Why being messy is the best way to deal with black swan events
The world has witnessed many black swans in the past year, most notably Brexit and Hillary Clinton losing the US presidential race to Donald Trump.
A black swan, according to Nassim Taleb, requires three principal characteristics: It is unpredictable; it carries a massive impact; and, after the fact, we concoct an explanation that makes it appear less random, and more predictable, than it was.
Many events would qualify as black swans by this definition – the astonishing success of Google and Amazon, the 2008 financial meltdown, the Arab Spring in 2011, “9/11” in 2001, the collapse of the Soviet Union and the Eastern European bloc in 1989, World War I, the Russian Revolution of 1917 and the French Revolution of 1789. Even the resignation of Hong Kong Chief Executive Leung Chun-ying last month was unexpected. The list of black swan events could be extended on and on into many other areas.
So why do we fail to acknowledge the phenomenon of black swans until after they occur?
Part of the answer is that humans are often slow to recognise the rare and novel because they have a propensity to extend existing knowledge and experience to future events and experiences. The tyranny of conventional wisdom limits our imagination.
To predict black swans, humans have to go beyond specifics and focus on generalities, to take into consideration what they don’t know. But this is difficult. Even experts who work with sophisticated models and mine seas of data are trapped by the rules and procedures they have invented to help guide their predictions.
But extreme events do happen much more than we dare to think, and typically they have a great effect.
These events tend to be the manifestations of some underlying disorder that is not detected. In markets, they reflect structural imbalances in supply and demand. In society, they reflect the existence of dysfunctional institutional arrangements.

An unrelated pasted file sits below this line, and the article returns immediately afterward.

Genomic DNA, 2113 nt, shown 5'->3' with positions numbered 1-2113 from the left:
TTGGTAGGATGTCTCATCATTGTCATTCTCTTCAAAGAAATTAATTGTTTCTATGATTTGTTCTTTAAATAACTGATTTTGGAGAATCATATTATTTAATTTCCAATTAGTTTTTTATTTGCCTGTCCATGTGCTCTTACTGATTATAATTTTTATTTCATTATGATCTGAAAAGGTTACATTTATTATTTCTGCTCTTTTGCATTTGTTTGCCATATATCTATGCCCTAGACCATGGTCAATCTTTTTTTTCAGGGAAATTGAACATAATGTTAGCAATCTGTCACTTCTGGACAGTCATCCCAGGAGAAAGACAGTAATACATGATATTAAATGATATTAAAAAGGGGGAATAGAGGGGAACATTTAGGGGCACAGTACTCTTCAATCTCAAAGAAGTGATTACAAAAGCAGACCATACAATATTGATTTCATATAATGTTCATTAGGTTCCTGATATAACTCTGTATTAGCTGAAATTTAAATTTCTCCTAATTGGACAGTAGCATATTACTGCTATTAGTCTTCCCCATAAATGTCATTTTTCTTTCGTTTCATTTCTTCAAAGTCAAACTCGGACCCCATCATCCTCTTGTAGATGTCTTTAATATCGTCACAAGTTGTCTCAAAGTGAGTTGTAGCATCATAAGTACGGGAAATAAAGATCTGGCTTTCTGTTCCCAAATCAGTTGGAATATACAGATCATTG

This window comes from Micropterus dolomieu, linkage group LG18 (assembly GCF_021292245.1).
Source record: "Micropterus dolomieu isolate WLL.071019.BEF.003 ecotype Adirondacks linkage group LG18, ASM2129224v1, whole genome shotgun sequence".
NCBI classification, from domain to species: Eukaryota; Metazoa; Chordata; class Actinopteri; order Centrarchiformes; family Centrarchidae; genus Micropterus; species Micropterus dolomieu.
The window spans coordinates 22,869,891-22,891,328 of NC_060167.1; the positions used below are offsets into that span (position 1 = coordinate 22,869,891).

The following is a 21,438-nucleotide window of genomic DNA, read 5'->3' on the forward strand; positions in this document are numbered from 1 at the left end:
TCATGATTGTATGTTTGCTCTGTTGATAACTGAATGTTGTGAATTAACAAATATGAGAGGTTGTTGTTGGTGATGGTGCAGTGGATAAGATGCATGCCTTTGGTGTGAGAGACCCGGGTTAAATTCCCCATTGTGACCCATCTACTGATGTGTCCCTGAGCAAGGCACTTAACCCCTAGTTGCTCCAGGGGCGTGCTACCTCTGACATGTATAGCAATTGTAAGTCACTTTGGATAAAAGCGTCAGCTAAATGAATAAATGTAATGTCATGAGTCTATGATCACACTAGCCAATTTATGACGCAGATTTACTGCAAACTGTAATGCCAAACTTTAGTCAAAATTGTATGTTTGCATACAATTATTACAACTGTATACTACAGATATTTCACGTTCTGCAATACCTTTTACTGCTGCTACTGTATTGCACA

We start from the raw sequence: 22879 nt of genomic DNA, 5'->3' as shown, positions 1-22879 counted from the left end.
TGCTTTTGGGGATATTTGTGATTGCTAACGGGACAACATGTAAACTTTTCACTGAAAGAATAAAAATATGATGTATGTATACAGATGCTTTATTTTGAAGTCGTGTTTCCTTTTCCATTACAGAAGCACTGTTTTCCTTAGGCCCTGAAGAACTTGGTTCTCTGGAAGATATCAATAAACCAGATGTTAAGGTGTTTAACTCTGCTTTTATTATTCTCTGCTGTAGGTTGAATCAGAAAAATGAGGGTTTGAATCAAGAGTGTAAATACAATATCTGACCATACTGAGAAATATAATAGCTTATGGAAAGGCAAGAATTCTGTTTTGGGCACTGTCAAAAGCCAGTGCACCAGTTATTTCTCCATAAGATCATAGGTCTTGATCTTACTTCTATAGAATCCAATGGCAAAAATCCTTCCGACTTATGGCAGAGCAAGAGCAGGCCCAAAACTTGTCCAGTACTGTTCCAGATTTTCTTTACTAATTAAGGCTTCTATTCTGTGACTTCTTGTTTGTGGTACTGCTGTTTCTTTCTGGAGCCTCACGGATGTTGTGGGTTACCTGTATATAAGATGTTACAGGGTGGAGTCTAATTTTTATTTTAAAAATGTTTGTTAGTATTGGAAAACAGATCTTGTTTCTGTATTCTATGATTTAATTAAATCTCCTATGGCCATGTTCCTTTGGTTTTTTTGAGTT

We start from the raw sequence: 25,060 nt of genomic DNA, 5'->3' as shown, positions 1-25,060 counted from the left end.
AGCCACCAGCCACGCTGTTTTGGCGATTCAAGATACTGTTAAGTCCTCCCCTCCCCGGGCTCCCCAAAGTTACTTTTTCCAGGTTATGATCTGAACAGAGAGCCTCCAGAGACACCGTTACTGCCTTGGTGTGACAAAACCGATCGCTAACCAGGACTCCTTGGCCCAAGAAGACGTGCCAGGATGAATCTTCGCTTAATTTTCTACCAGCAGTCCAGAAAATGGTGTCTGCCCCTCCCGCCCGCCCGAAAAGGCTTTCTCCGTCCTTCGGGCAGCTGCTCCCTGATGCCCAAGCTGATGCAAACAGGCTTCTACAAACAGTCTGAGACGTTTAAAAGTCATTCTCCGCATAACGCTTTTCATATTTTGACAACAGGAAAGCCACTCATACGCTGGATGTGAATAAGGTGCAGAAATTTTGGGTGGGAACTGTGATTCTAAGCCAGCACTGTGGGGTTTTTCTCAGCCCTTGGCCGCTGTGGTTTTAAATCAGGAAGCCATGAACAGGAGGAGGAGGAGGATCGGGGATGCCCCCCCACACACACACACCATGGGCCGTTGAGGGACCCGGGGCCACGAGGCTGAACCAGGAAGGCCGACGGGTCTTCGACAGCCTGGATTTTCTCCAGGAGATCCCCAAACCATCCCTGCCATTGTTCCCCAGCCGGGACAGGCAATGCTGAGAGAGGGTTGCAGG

Tim Harford’s book Messy: The Power of Disorder to Transform Our Lives (2016) is a timely publication in this sense because it celebrates the benefits that messiness, or disorder, has in our lives. He explains that the human qualities we value – creativity, responsiveness, resilience – are integral to the disorder, confusion, and disarray that produce them.
The mess Harford has in mind is less physical than psychological. It’s not that disruption is inherently good, or that we should strive actually to be messy. It’s that rigid rules are bad, whether they err on the side of too much mess or too little. Rigidity disempowers people. In telling us to be messy, Harford urges us to recapture our autonomy.
“Life cannot be controlled. Life itself is messy,” Harford writes. When we try to be rigid in response, the result is a messy failure.
His most powerful message is in the realisation that mess — the autonomy that comes from discarding inflexible rules and neat labels — is important even when we don’t actually want it. The mess with the greatest transformative edge may be the one that forces you out of your routine despite your certainty that what you’re doing works just fine.
Our basic human insight is to stick with what we know. Rules are easier than exceptions: People themselves are messy, but heuristics and labels are often easier to rely on than nuanced analysis. The result can be a disconcerting like-mindedness, an invisible bubble of opinions that reinforces our own. This is the well-known echo chamber feature of social media.
Disorder leads to black swans. Being messy allows us to think out of the box to find creative solutions for the imbalances in our economy and dysfunction in our society.
And yet, despite lofty goals of freethinking, mess often fails in the moments it most needs to succeed. In our heart of hearts, we don’t like to be challenged about our dearly held beliefs. The end result is that we simply give up trying. Hartford urges us not to: “We have to believe the ultimate goal of the collaboration is something worth achieving.” That’s the true message he gives us — not for autonomy when we want it, but autonomy even when we are more comfortable without it.
The frequency of black swans in recent times is a manifestation of widespread disorder in many parts of the world. Our instinct is to see black swans through the same lenses we used in the past – to prescribe the same remedies used to treat previous disorders.
Perhaps we should pause and ask whether today’s black swans are indeed the same as those of the past. Are the effects of Globalisation 2.0 sufficiently different from those of Globalisation 1.0? Are their effects on poverty, inequality and economic opportunities the same now as they were then?
I think they are obviously not. So why stick with the same old remedies? Time to move out of our comfort zones.
Richard Wong is the Philip Wong Kennedy Wong Professor in Political Economy at the University of Hong Kong